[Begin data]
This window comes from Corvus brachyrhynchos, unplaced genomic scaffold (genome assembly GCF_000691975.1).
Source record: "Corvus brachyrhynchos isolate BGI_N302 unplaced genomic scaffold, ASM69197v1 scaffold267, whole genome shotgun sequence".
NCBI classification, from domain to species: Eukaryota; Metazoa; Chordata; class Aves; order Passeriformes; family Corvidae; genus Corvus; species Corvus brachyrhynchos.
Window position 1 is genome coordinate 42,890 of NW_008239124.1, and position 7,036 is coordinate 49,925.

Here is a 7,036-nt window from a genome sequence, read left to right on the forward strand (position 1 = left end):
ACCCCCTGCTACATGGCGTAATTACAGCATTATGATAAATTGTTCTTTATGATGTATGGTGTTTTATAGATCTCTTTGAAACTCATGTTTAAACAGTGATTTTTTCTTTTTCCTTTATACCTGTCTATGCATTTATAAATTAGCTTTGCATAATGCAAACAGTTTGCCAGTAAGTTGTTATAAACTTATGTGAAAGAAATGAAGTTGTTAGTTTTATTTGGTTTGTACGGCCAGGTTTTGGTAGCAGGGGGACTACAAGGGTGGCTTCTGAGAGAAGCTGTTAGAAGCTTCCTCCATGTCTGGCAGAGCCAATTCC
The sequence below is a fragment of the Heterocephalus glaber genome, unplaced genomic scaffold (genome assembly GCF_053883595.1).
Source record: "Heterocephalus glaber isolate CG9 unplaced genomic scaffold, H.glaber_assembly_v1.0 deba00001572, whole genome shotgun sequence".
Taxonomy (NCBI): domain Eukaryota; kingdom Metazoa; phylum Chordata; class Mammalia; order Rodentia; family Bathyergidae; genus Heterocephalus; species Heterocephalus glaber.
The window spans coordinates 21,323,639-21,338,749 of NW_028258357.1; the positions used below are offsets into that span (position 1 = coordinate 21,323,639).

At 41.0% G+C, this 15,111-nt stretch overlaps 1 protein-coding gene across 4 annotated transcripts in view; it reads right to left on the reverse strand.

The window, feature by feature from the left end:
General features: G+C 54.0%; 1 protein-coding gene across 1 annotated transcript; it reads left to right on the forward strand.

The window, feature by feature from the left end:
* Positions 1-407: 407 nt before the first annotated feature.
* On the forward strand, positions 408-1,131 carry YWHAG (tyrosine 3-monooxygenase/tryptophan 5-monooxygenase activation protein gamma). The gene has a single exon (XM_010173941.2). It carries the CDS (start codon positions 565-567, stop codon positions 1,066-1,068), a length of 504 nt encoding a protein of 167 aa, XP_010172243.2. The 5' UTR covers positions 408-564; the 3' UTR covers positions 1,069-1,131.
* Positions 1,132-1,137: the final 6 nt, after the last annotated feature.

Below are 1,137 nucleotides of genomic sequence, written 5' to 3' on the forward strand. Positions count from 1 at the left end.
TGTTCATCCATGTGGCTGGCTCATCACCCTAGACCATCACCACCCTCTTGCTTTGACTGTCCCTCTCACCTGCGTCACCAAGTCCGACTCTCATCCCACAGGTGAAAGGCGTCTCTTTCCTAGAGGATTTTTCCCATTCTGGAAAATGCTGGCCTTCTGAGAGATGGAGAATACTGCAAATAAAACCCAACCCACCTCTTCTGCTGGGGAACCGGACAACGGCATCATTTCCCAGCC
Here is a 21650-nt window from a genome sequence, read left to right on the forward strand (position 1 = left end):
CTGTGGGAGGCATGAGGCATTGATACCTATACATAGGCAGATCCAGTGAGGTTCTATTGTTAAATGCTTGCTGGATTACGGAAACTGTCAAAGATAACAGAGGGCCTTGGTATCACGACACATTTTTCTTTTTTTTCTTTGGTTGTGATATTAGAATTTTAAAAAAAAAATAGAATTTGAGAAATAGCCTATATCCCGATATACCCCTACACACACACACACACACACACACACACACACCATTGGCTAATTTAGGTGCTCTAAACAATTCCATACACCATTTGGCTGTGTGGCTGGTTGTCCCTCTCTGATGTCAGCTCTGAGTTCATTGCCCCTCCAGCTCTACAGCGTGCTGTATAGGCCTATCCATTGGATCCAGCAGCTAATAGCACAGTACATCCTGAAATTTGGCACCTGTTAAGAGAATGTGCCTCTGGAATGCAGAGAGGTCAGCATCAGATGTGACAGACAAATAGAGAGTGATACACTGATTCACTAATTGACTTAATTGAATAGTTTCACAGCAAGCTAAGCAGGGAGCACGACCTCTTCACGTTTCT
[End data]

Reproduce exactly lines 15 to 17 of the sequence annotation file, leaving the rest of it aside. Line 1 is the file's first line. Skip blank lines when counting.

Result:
* Positions 1-407: 407 nt before the first annotated feature.
* On the forward strand, positions 408-1,131 carry YWHAG (tyrosine 3-monooxygenase/tryptophan 5-monooxygenase activation protein gamma). The gene has a single exon (XM_010173941.2). It carries the CDS (start codon positions 565-567, stop codon positions 1,066-1,068), a length of 504 nt encoding a protein of 167 aa, XP_010172243.2. The 5' UTR covers positions 408-564; the 3' UTR covers positions 1,069-1,131.
* Positions 1,132-1,137: the final 6 nt, after the last annotated feature.